You just returned home after a day of wine tastings. You followed the Monticello Wine Trail, whose 33 wineries combined to form the first AVA in Virginia. You sipped Viognier on the lawn of Jefferson Vineyards near the home of the United States’ third president. You visited the new tasting room at Gabriele Rausse Winery. Then you skipped the current president’s winery in favor of Dave Matthews’—yes, the musician—vineyard and walked away with a growler of his Claim House Red at Blenheim Vineyards. Now you’re thinking about sitting by the pool until it’s time to get ready for dinner.
Most of this is true. You did drink wine all day. You did fill a growler with the red blend. And you are changing into your bathing suit to go relax by the infinity pool. But this isn’t your house. You’re actually staying at the Clifton. The boutique hotel sits at the end of a stone driveway on 100 acres outside of Charlottesville. The white clapboard mansion has a columned front portico, green shutters, and matching rocking chairs. There are rolling lawns, a private lake, and wooded trails around the property. They all overlook the Blue Ridge Mountains. You just wish it were your house.
The Clifton was built in 1799 by Thomas Jefferson’s daughter, Martha, and her husband, who was once the Governor of Virginia. The property was created as a warehouse, turned into a home, and ultimately transformed into an inn. A restaurant, a bar, and a veranda were added during the most recent renovation. Amenities now include smart TVs, Tivoli Bluetooth speakers, and Nespresso machines. Many of the inn’s historic features—including antique furniture, slate floors, and clawfoot tubs—remain, though. The modern twists on the historic property make the Clifton an elegant and intimate place to stay. It’s, unsurprisingly, a popular spot for weddings, as well.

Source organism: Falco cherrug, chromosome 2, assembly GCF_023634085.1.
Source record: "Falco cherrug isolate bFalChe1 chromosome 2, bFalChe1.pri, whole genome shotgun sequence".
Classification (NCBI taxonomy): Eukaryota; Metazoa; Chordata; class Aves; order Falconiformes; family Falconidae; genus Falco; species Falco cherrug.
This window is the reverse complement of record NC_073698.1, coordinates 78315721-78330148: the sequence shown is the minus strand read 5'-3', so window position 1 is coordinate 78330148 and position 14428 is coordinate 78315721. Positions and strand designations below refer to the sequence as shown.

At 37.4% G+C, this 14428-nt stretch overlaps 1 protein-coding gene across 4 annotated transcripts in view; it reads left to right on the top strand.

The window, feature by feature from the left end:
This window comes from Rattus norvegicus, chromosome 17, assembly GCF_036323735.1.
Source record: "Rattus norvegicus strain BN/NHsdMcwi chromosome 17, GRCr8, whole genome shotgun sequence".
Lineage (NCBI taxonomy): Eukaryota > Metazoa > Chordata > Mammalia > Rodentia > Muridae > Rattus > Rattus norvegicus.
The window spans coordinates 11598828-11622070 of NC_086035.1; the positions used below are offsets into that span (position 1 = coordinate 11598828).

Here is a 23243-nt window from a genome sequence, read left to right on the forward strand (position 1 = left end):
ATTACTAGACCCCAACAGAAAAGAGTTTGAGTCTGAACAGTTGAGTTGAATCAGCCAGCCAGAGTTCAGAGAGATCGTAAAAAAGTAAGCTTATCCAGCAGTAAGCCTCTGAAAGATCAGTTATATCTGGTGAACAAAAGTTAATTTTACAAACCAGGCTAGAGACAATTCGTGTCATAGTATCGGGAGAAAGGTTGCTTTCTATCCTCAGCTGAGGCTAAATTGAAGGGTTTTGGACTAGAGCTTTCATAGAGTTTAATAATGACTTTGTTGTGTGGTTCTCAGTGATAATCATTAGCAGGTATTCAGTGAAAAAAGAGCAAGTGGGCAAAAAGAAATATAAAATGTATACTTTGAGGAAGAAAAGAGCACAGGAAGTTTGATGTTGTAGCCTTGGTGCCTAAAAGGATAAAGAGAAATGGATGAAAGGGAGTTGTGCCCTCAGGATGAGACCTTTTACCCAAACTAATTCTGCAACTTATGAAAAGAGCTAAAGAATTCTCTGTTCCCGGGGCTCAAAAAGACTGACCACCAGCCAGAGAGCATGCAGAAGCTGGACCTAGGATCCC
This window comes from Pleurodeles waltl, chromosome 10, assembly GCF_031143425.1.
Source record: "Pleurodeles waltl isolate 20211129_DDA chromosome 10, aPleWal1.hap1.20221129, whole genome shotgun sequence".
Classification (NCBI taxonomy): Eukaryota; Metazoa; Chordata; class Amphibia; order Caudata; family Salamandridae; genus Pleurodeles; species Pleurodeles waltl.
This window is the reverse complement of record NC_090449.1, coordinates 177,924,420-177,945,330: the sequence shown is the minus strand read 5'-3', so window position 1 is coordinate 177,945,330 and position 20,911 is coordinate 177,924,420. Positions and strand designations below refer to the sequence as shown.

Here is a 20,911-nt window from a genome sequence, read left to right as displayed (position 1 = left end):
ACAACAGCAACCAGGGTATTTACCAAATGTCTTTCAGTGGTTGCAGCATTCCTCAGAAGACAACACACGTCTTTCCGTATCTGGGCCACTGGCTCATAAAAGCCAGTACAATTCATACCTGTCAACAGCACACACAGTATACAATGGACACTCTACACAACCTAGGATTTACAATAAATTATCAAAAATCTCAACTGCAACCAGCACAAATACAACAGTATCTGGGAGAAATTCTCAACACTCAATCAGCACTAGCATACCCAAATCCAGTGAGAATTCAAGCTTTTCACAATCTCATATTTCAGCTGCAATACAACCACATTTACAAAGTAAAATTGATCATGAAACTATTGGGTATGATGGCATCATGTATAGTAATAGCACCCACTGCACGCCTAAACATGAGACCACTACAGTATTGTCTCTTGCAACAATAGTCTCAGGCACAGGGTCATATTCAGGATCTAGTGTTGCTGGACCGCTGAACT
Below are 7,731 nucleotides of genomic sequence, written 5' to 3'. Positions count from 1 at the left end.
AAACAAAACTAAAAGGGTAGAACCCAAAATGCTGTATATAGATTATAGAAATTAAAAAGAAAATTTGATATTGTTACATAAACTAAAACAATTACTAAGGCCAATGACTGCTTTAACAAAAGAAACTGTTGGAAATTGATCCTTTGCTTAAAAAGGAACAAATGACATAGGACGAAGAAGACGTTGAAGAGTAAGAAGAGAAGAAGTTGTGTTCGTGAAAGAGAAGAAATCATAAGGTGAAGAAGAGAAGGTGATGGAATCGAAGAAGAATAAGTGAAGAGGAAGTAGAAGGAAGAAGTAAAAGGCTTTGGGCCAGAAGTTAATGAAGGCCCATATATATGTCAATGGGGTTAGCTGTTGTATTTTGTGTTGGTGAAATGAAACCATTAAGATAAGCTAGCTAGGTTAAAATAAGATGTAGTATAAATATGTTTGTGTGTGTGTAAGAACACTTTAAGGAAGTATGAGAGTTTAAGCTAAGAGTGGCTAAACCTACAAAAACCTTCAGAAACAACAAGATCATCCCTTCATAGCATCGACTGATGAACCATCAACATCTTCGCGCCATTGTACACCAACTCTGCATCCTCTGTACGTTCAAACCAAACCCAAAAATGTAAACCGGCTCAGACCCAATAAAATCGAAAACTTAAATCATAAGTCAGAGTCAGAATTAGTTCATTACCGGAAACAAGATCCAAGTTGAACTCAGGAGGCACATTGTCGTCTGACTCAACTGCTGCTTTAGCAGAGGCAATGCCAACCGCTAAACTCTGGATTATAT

Charlottesville has been one of your favorite long-weekend destinations for years. The small city in Central Virginia is a college town; Jefferson founded the University of Virginia in 1819. It’s a historic city, which was home to two presidents (James Monroe was the second), full of grand buildings. Its Downtown Mall, one of the longest outdoor pedestrian malls in the country, is lined with restaurants, breweries, shops, and performance venues. While the surrounding area, known as horse and wine country, leads to scenic drives and a peaceful national park.
Cville has had a rough year, though. Last summer, riots erupted when plans were announced to remove the statue of Robert E. Lee, the Confederate States Army General, from Emancipation Park. Protestors included white supremacists. The rally quickly turned violent. An anti-racism activist and two state police officers were killed. The backlash was felt around the country. Then Charlottesville became a place to avoid rather than to enjoy.
This is your first time back to Charlottesville. The fate of the Confederate statues is still being debated. Memorials remain set up where the people lost their lives. Otherwise, the city feels much like it did before. So you choose to learn about its history and celebrate its progress instead of dismissing it. Charlottesville still feels like home.